“The Silver Dollar is definitely part of the game plan for the new space,” Yarmus confirms, forwarding some photos of a slick, all-black-everything bar area with walls lined with couches and framed photos depicting the historic blues-turned-rock-venue’s history. (With the original set to be rebuilt within the real estate space on Spadina, that means the city may eventually have two competing Silver Dollar Rooms.)

There’s no sign of a stage yet in the Parkdale venue, but Burke sees potential.

“It’s a pretty big room that resembles the Comfort Zone – a dance club – not the Silver Dollar. So it will be suitable for certain live shows,” he comments. “You start by trying a show and finding out if bands and showgoers like the place. And you build from there.”


Luis Vidal

The interior of the new Silver Dollar

As a booker and Parkdale resident who now works closely with the Horseshoe, Lee’s Palace, Monarch Tavern and occasionally the Baby G, the Garrison, Longboat Hall and Lula Lounge, Burke is reticent to celebrate the advent of a new venue for its own sake. Allowing that the Parkdale address is a “very good location,” he tempers that enthusiasm with concern over the mixed-use neighbourhood’s rising rents and redevelopment.

“The real concern is if developing musicians can afford to live and play in Toronto,” he writes. 

Burke relates an all-too familiar anecdote: his own landlord offered him a $5,000 sum to vacate his apartment while newer building tenants pay double his rent.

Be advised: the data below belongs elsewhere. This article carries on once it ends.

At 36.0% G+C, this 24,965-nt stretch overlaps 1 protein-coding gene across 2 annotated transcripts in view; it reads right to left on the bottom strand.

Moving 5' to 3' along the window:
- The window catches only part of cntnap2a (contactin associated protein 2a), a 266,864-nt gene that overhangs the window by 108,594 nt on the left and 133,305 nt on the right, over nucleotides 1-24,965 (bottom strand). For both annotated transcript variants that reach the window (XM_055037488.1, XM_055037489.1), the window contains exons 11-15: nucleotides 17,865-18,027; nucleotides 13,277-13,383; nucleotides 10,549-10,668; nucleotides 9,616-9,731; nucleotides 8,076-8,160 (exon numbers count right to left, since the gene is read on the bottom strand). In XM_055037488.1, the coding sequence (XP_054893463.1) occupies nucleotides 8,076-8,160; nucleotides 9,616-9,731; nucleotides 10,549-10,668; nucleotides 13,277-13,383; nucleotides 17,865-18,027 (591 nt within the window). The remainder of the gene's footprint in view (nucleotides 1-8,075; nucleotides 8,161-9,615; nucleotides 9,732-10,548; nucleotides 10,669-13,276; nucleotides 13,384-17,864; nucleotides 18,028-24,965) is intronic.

“Forget about venues, the disappearance of artists is the biggest threat to the music scene here,” he says.

The Comfort Zone is the first after-hours party space the neighbourhood has had in years, so it intersects with Parkdale gentrification in more ways than one. It’s already a target for NIMBY scrutiny for noise and crowd control.

But a press release boasts that the new sound system (a combination of the classic system and new equipment) is “powerful enough to bring back the old Zone days,” while ensuring crowd management and sound containment are an ongoing subject of internal focus, and insisting “our techs are mindful of our neighbourhood.” 

For a displaced and embattled after-hours scene, it’s a critical new stronghold for late-night culture – joining the Entertainment District’s Club 120 and the Village’s Vertigo, the Parkdale Comfort Zone is one of just three dedicated after-hours spots remaining downtown, compared to the fistfuls that existed when it opened at College and Spadina in 1996, originally replacing BUZZ when it left to become Industry at King and Strachan.

“Toronto is a major international entertainment city and, as such, we should cover all the bases of nightlife, and support all of our artists,” Yarmus writes. “Some people like to stay out later than others.”

Ntiforo echoes the sentiment, invoking the city’s service industries and the constant hustle that increasingly defines the city as rents go up and residents pick up gigs to make up the difference.

“It’s not just a 9-to-5 city. You want Toronto to be a major city, then it needs to be a major city, and part of that is having something for people to do at all times of night,” she says. “It’s a city that never sleeps, you know?”